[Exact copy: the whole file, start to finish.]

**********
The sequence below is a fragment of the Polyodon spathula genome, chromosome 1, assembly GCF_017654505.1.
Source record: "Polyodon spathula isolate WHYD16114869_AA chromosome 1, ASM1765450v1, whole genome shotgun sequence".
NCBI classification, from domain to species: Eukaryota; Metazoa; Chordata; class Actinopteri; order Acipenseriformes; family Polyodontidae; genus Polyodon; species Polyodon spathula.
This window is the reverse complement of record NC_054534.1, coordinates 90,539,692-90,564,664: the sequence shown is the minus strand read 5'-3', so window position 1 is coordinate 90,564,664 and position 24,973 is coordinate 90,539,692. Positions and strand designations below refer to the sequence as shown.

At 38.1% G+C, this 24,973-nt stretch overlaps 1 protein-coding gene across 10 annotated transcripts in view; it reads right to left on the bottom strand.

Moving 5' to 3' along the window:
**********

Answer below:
The sequence below is a fragment of the Polyodon spathula genome, chromosome 1, assembly GCF_017654505.1.
Source record: "Polyodon spathula isolate WHYD16114869_AA chromosome 1, ASM1765450v1, whole genome shotgun sequence".
NCBI classification, from domain to species: Eukaryota; Metazoa; Chordata; class Actinopteri; order Acipenseriformes; family Polyodontidae; genus Polyodon; species Polyodon spathula.
This window is the reverse complement of record NC_054534.1, coordinates 90,539,692-90,564,664: the sequence shown is the minus strand read 5'-3', so window position 1 is coordinate 90,564,664 and position 24,973 is coordinate 90,539,692. Positions and strand designations below refer to the sequence as shown.

At 38.1% G+C, this 24,973-nt stretch overlaps 1 protein-coding gene across 10 annotated transcripts in view; it reads right to left on the bottom strand.

Moving 5' to 3' along the window: